Knit for Those in Need Update

So I went to the Center for Service and Civic Engagement at the school and pitched my idea for Knit for Those in Need, and the woman I was talking to seemed very enthusiastic. She assured me that money was not an issue, that I just needed to work out a budget and we could go from there. Things were going along swimmingly, I was on top of the world, I was soaring. And then she mentioned a woman I may want to get in contact with, a professor from our school who is doing the exact same thing. WTF? It couldn’t have been mentioned earlier that another person was already doing almost my exact idea, and already had things up and moving and whatnot? Gah! Needless to say, I was crushed, especially when I emailed this person offering to help out and telling her I had some ideas that might be useful to her cause, and never got a reply back. Lovely.

On the positive side, her program is only running until next week (or maybe this week?) and then it’s over. Her plan was to get a certain number of knitted garments by a certain date, whether they were handmade, store-bought, or purchased later with donated money. This is slightly different from what I had in mind. This is because when people use their own yarn/buy their own knitted products to donate, they often inadvertently get materials/products of inferior quality. It’s very exciting when you learn to knit and discover that they have gigantic balls of yarn at Walmart for only $3 each! I know, I went through the same thing. Unfortunately, over time you learn that the reason this stuff is only $3 is because it’s crap. It’s acrylic, it’s cheap, and it won’t keep someone warm. When knitting for charity, and homeless shelters in particular, it’s important to keep in mind that what you are making is going to be someone’s source of warmth over the next four or five months, and that they may be exposed to the severe elements for some or all of that time. Once cheap acrylic yarns get wet they become 100% useless on the warm front. Just like when writing a paper it’s important to know your audience, so too when knitting is it important to keep your receiving party in mind.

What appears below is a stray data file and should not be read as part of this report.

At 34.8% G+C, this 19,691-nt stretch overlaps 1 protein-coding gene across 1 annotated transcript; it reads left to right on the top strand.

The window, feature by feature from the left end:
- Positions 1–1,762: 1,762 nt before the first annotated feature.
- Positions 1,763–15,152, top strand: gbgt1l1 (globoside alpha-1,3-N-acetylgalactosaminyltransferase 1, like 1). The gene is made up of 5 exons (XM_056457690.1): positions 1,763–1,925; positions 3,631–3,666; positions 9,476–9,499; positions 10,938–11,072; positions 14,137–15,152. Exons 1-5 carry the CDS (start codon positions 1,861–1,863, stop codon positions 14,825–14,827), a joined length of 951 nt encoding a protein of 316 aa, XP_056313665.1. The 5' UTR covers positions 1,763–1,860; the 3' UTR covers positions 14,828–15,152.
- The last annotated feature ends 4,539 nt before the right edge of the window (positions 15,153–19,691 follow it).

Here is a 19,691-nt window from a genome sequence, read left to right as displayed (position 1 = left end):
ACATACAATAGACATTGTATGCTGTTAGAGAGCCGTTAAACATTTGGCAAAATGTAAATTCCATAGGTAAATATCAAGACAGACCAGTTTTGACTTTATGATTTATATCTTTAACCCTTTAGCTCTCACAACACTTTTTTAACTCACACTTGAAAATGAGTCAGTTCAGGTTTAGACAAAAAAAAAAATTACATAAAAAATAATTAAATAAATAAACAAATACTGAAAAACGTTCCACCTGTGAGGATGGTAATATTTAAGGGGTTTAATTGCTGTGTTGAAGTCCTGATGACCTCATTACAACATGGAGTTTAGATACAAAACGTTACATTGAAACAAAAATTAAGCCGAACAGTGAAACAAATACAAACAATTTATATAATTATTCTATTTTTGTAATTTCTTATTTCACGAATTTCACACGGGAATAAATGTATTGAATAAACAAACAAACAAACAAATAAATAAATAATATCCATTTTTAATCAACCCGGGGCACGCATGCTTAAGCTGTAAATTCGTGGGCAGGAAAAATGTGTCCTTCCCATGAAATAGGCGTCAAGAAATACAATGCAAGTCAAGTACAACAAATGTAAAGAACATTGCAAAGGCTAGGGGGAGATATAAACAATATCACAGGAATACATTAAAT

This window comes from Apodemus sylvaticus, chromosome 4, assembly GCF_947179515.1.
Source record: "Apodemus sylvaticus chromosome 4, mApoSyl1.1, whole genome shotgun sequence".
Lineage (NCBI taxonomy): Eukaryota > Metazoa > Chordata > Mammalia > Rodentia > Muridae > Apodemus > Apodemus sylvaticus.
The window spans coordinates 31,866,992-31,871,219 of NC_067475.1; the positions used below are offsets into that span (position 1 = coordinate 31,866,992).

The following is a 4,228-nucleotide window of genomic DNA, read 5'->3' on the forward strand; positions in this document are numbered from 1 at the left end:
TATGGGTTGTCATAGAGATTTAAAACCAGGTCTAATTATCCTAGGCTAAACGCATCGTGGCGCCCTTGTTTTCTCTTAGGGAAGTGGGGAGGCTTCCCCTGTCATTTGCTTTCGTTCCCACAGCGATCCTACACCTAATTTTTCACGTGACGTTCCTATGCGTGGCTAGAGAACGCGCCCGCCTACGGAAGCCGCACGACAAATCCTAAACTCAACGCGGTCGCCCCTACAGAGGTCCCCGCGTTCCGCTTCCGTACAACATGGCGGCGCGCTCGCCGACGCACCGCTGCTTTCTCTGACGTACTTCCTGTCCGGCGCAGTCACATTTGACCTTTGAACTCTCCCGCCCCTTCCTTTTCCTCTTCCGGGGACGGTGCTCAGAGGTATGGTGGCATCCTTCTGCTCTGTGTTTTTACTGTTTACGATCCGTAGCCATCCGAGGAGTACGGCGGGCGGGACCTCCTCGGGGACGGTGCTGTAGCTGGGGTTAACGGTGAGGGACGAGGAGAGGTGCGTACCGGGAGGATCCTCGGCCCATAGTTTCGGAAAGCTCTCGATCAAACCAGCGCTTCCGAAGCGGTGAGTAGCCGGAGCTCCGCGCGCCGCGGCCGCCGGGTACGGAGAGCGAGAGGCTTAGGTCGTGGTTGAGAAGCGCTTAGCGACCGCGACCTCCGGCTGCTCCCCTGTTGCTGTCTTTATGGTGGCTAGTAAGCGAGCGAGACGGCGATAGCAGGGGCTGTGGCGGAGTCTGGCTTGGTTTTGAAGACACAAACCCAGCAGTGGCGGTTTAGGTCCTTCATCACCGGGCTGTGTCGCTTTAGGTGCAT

Also, I checked the website of our local homeless shelter, COTS, and they are desperately in need of blankets more than hats, mittens, and scarves. So I thought it would be a cool idea to hold a workshop or two where beginning knitters can learn by making 12″x12″ squares, which can then be sewn together into blankets! I found this great yarn at our local yarn shop (Kaleidoscope Yarns) called Cascade Eco Wool, which I mentioned in a previous post. It is warm, durable, eco-friendly, and reasonably priced. Each skein can make 2 scarves, or a scarf and a hat, etc., which means that buying one ball would be enough for at least two people.

Right now I am feeling very stuck with this project, as I am feeling in the rest of my knitting life as well. I know what I want to have happen, but I don’t know how to make the next step, or if I should, or anything. Plus finals are coming up all too soon!

I will keep everyone posted as this progresses, but in the meantime please feel free to send me knitted items to donate!


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